As a young architect in Sedding’s office and as an active member of the Society for the Protection of Ancient Buildings, Gimson was encouraged to get hands-on experience of different building crafts.
Sedding himself had produced designs for plasterwork while he was working in Bristol in the 1860s and in the 1880s Gimson visited Haddon and Hardwick Halls in Derbyshire as well as other Elizabethan and Jacobean buildings to sketch the fine sixteenth-century plasterwork.
He began to try his hand at modelling in plaster early in 1890 through an arrangement with a London firm of plasterworkers, Messrs Whitcombe and Priestly. He would go out to work on their orders for plasterwork but also pay them for the experience, for a working space and materials to create his own designs. The firm had links to the Arts & Crafts Movement. One of the partners, Joseph Whitcombe, was credited with the execution of plaster friezes designed by Philip Webb, Mervyn Macartney and Reginald Blomfield shown in the first Arts and Crafts Exhibition in 1888.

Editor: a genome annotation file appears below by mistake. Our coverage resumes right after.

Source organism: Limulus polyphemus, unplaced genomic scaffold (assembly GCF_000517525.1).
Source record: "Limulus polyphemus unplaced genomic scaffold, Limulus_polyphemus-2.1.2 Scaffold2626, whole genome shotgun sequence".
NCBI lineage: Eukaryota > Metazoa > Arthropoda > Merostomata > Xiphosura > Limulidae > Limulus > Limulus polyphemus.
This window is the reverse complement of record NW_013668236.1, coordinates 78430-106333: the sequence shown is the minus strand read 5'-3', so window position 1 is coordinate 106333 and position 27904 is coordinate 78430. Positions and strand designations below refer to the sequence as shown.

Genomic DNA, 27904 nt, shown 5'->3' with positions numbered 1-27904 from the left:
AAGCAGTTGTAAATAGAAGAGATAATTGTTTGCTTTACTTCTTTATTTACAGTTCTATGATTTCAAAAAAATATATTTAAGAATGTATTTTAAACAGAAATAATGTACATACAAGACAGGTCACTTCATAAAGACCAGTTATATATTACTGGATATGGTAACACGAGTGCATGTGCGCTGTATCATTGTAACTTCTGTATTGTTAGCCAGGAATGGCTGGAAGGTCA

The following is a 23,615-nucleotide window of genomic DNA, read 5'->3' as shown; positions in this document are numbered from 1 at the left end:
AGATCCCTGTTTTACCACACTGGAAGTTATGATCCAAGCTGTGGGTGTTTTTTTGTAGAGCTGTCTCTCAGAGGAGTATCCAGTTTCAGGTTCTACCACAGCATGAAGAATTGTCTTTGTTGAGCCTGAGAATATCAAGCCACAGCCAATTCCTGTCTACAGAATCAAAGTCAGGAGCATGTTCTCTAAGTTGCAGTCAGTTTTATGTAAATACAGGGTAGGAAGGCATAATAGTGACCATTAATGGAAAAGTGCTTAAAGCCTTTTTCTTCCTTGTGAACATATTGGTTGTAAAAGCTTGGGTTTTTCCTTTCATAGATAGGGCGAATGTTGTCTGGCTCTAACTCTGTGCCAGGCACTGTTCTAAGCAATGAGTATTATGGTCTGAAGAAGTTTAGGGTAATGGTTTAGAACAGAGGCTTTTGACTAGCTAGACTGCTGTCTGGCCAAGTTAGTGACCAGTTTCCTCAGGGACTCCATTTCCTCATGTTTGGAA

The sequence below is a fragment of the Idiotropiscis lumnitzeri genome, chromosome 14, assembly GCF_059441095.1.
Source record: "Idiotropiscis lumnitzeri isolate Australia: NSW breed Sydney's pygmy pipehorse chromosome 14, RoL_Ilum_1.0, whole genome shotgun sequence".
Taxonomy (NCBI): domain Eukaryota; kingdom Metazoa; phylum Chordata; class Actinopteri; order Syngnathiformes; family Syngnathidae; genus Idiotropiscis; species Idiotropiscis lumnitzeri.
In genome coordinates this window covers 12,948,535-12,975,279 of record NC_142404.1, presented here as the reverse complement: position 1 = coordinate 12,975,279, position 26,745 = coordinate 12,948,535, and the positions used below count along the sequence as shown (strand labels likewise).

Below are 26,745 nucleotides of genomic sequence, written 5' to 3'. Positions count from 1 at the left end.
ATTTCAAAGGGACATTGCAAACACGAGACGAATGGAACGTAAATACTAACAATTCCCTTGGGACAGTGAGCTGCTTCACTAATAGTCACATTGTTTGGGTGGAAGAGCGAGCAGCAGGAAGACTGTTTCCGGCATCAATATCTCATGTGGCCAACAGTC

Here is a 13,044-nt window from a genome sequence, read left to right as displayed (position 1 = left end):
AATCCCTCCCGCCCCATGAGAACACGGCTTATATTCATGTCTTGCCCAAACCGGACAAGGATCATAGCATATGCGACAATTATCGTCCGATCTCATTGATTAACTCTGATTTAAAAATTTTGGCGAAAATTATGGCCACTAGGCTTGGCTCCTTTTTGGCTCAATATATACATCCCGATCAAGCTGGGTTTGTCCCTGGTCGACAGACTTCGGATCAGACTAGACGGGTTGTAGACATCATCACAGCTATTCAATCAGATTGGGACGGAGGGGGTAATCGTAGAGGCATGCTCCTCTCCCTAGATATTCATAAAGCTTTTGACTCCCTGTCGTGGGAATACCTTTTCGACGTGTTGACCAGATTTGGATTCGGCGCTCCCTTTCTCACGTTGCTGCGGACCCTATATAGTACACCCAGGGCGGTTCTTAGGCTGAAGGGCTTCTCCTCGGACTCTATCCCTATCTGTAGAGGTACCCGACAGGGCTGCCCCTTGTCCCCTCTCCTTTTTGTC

Most Victorian plasterwork was produced in two stages by different craftsmen. To begin with a modeller produced a positive version of the design by modelling in clay or carving in wood. Another craftsman then made a mould from this original either in gelatine or plaster of Paris and the final cast was produced.
Whitcombe was not used to professional men – architects and designers – wanting to cast and model their own plaster designs. He was puzzled by Gimson’s enthusiasm for this wet and dirty material. By June 1890 Gimson was becoming proficient, describing his routine to his friend, W R Butler: